City of Akron Released from Fiscal Caution

Thursday, March 5, 2015

Columbus –Auditor of State Dave Yost today released the City of Akron from fiscal caution – a designation it has held since 2011.

“Akron is a success story,” Auditor Yost said.  “This is what fiscal caution is designed to do – the city heeded our early warning and took action to prevent a fiscal crisis.” 

Since the declaration of fiscal caution, City of Akron worked to eliminate the fund deficits, and as of December 31, 2014, there are none.  The city has corrected several accounting and budgetary practices that led to past audit citations, such as keeping appropriations within estimated resources and correctly certifying available revenue with the Summit County Fiscal Officer.  Akron’s accounting system has been updated, and timely reports ensure that the current balance of every fund is monitored. 

The city improved its fund structure by adding funds required by state statute (state gas taxes, state motor vehicles license fees, etc.) and uses them to record the appropriate revenues.  At the date of the declaration of fiscal caution, Akron had more than 740 funds.  City leaders have reduced unnecessary funds and now Akron has a more manageable 101 funds.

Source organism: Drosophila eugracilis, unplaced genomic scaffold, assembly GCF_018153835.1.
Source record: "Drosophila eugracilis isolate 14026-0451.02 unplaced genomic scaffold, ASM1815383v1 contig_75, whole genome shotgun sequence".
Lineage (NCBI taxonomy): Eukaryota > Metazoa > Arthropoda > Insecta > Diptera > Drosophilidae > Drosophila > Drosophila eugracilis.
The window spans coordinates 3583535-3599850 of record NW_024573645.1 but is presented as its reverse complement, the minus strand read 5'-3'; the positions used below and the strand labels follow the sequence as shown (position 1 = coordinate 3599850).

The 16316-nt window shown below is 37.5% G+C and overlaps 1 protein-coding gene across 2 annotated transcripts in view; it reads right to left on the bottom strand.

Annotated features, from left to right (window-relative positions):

The City of Akron was the first entity to be placed in fiscal caution on September 30, 2011 under a new state law. A fiscal analysis found the city had deficit fund balances at December 31, 2010 and 2009 in the amounts of $87,820,000 and $116,981,000, respectively. The city also had negative cash fund balances, appropriations exceeding available resources, and failed to properly certify estimated resources -- all of which constituted significant deficiencies, material weaknesses and material noncompliance with Ohio law.

Auditor Yost worked with the General Assembly in 2011 to add the fiscal caution designation to Ohio’s fiscal distress system.  He argued that cities, counties, villages and townships should not be faced with sudden declarations of fiscal watch and fiscal emergency. Under fiscal caution, the subdivision is given earlier notice of financial concerns and an opportunity to make adjustments to avoid further decline.

A full copy of this fiscal caution termination may be accessed online.



The Auditor of State’s office, one of five independently elected statewide offices in Ohio, is responsible for auditing more than 5,800 state and local government agencies.  Under the direction of Auditor Dave Yost, the office also provides financial services to local governments, investigates and prevents fraud in public agencies and promotes transparency in government.


Brittany Halpin
Press Secretary